Huge battery life
The specified battery life on this model is 30 days. It’s really cool compared to watches from Samsung and Apple, which I prefer to stop at the charger once a day.
Another factor that stands out on the delicious scale is the physical hands. They are always there when you look at the watch without having to do a pushup to get the light on the screen. We’ve been using the watch for a while as of this writing, and it still says the battery is 100 percent charged. This leads us to assume that 30 days is a lower number and that it could actually go much further between shipments. Battery life probably has a lot to do with active use of the screen and clock functions.
Long battery life also means you don’t have to have a consistent charging routine. You can wear it around the clock for a month. Most people take enough of their smartwatch at night to charge it. Then sleep cannot be measured.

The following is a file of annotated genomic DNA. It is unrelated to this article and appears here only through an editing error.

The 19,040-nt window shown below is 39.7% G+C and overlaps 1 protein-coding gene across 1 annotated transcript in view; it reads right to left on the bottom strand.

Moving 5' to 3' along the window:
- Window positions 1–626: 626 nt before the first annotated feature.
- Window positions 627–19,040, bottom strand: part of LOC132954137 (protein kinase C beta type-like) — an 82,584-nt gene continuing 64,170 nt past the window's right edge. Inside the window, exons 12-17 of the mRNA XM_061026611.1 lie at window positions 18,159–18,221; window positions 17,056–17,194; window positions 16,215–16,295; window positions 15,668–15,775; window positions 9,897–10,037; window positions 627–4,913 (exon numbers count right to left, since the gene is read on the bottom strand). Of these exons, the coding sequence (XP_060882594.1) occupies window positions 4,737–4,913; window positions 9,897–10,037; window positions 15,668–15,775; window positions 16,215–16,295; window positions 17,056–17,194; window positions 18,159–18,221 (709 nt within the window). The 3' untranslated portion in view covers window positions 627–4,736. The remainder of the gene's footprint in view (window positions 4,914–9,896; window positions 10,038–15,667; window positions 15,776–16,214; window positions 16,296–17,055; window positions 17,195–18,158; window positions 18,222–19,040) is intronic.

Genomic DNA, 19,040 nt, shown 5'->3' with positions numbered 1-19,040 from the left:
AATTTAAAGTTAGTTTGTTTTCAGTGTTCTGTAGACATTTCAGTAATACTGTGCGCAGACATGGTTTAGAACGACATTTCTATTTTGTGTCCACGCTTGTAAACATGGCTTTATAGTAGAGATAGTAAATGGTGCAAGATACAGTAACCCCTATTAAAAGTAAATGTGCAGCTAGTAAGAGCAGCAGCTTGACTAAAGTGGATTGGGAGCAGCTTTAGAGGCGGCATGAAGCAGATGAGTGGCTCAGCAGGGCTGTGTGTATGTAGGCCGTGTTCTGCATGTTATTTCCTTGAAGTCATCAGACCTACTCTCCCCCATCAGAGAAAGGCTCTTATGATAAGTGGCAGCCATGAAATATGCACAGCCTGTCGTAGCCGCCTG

What you don’t get is seconds. There is no other hand, and the display also shows only minutes. In theory, you can see the position of the hands between two minutes, but they are too small to be particularly accurate. Then you can ask yourself how often you need a second precision on your wrist. Have it on your mobile phone if needed.
You can start more than 30 exercises from the screen on the watch, and you can give permission to use GPS data from your phone. This means that it is very good for regular training. And of course to the same basic function: counting steps. When you set a goal for the number of steps in the app, say 10,000 per day, you will see the number when you turn the crown a few degrees forward on the digital display.
But since this is the primary exercise many of us do during the day, the watch uses a separate pointer for this. What looks like a second hand is actually a goal achievement counter. It’s 100 percent of the goal you set in the app. If you walk 10,000 steps, the hand moves from 0 to 100 percent. If you go any further, you’ll start a new round, but you’ll probably keep going.